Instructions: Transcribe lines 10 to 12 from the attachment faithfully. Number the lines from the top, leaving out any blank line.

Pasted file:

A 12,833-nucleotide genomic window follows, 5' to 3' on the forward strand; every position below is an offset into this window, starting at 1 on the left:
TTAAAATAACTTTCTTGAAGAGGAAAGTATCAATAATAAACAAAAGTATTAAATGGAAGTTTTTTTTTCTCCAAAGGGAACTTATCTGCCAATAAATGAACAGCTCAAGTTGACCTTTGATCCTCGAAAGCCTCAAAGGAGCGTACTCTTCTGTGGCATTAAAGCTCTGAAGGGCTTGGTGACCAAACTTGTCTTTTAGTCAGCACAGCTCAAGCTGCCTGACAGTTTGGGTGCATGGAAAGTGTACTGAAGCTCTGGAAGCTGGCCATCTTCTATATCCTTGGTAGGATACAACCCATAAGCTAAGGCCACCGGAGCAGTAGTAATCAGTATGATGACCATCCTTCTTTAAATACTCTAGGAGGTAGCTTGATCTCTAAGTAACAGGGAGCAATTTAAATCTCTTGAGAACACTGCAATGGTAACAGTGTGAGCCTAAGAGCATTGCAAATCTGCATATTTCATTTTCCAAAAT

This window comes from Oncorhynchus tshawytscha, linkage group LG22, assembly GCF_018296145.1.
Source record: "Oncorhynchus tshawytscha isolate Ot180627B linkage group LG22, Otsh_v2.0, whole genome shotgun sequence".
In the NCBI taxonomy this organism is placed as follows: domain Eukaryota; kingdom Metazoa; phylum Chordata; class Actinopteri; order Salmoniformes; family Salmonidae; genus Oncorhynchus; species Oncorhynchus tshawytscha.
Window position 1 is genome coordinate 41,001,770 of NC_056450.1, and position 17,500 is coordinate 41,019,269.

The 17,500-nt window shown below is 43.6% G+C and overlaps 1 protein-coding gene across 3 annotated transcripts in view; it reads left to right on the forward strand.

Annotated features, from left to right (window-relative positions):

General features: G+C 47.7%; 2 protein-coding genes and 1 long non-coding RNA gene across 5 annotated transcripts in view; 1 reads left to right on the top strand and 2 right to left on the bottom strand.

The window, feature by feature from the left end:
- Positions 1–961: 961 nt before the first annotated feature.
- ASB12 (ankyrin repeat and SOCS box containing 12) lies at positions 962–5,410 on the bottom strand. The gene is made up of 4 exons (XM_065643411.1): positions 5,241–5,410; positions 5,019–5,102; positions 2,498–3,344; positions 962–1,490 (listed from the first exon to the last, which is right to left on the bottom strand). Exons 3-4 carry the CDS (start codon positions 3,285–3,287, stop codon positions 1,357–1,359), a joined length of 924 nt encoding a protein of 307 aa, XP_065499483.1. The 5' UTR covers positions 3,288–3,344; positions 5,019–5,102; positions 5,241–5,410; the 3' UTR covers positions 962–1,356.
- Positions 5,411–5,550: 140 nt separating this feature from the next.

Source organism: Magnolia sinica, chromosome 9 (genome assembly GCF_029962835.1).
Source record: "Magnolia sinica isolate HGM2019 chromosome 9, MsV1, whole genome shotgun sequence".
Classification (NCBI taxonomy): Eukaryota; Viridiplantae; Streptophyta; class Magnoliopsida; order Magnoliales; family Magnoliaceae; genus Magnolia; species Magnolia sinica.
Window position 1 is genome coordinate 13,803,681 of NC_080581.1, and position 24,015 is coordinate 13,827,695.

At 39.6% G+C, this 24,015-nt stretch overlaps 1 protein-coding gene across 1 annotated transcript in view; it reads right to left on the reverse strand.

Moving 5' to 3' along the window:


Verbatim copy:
The window, feature by feature from the left end:
- Positions 1–961: 961 nt before the first annotated feature.
- ASB12 (ankyrin repeat and SOCS box containing 12) lies at positions 962–5,410 on the bottom strand. The gene is made up of 4 exons (XM_065643411.1): positions 5,241–5,410; positions 5,019–5,102; positions 2,498–3,344; positions 962–1,490 (listed from the first exon to the last, which is right to left on the bottom strand). Exons 3-4 carry the CDS (start codon positions 3,285–3,287, stop codon positions 1,357–1,359), a joined length of 924 nt encoding a protein of 307 aa, XP_065499483.1. The 5' UTR covers positions 3,288–3,344; positions 5,019–5,102; positions 5,241–5,410; the 3' UTR covers positions 962–1,356.